The four roles of a business owner
Business owners wear many hats: boss, salesperson, owner, manager, cheerleader, visionary, psychologist, counsellor, quasi-parent. But within the broad functions of being both a director actively working in the business, and a shareholder seeking a return on investment, the owner’s role should be split between four primary activities: leadership, growth, protection and space.
Leadership is an ongoing journey. You may be the boss, but that doesn’t mean you’re automatically considered a ‘leader’; you have to earn it. Smart owners recognise leadership is a skill they need to invest time and resources into developing in themselves.
Good leadership unites the team under a common purpose, with every person understanding their role, and the role they play in the business’ overall success. Good leadership fosters a positive and high-performance workplace environment and
a robust culture, which are vital if you want to grow the business and retain your top performers.
In addition, if you want to build a valuable business asset that you can sell in the future, leadership is critical. A business that relies on the owner is less valuable to buyers; so, you need to provide the tools, mentoring and opportunities for your team to step up and eventually do your role.
Grow or go. Survive or thrive. Bottom line, if your business isn’t growing, it’s dying. Cash flow is the lifeblood of any business. While you need to meet ever-growing overheads, it’s just as important to bring in new and challenging work that allows your people to grow and develop, and that keeps your best performers engaged and happy.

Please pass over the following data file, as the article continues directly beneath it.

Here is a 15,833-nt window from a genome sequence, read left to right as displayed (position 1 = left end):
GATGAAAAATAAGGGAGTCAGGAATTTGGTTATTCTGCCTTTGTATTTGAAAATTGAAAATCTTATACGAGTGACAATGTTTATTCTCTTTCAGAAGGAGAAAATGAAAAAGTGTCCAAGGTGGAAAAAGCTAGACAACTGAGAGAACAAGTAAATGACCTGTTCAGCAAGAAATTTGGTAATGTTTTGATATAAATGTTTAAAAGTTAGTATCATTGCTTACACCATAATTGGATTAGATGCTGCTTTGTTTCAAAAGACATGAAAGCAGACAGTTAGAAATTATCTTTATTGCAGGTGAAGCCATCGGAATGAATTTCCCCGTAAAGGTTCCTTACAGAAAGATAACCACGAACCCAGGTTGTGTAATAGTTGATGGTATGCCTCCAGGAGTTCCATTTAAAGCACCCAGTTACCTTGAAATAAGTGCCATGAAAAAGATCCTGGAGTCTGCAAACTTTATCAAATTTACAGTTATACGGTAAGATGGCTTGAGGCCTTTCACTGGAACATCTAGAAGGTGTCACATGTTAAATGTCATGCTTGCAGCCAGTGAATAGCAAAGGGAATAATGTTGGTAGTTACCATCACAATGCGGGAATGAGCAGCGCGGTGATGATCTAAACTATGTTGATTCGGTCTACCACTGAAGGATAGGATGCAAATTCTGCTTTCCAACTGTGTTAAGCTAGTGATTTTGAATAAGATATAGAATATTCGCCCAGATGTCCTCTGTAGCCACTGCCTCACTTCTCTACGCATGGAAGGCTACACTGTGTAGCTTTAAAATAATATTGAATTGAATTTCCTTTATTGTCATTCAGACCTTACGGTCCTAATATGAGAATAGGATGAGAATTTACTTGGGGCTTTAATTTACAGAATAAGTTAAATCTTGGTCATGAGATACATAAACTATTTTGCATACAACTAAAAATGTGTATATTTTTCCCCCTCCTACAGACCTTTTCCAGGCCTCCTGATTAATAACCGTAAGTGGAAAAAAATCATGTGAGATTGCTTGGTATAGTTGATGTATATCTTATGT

While recognising the need for growth, owners also need to keep one eye on protecting the business. There are the obvious safeguards like insurance, and processes that comply to changing regulations. But protection also encompasses developing a clear strategic direction that highlights potential threats, responds to the changing marketplace dynamics, and facilitates customer growth.
Arguably the best form of protection is to understand your numbers. You need to continually monitor your business’ fundamentals to determine whether you’re on track, or you need to take corrective action. Your accountant or business adviser can help you to determine your fundamentals. You must understand and take ownership of them.
Lastly, owners need mental space so you can perform at your best, and provide the leadership, growth and protection your business needs from you.
“That’s great,” I hear frazzled business owners cry. “How do I get space?!”
The best way is to block out time in your diary. I block out a morning or afternoon every week, well in advance so it’s locked in. There will always be a ‘crisis’ vying for your attention, so you have to enforce that space. If you respect it, your team will too – and over time they’ll learn to fend for themselves.
Ultimately, owners that want to maximise their space – and increase the value of their business asset – need to step back and let their people step up. This is easier said than done. There will be challenges in making it work, and it’s downright scary for some owners whose identity is tied up in being the boss. But if you don’t, you’ll never get the space you need to lead, grow and protect your business.
Jason Cunningham is a business growth expert, author, keynote speaker and industry commentator, and owns his own successful financial practice.
Get jason’s book at www.jasoncunningham.com.au/book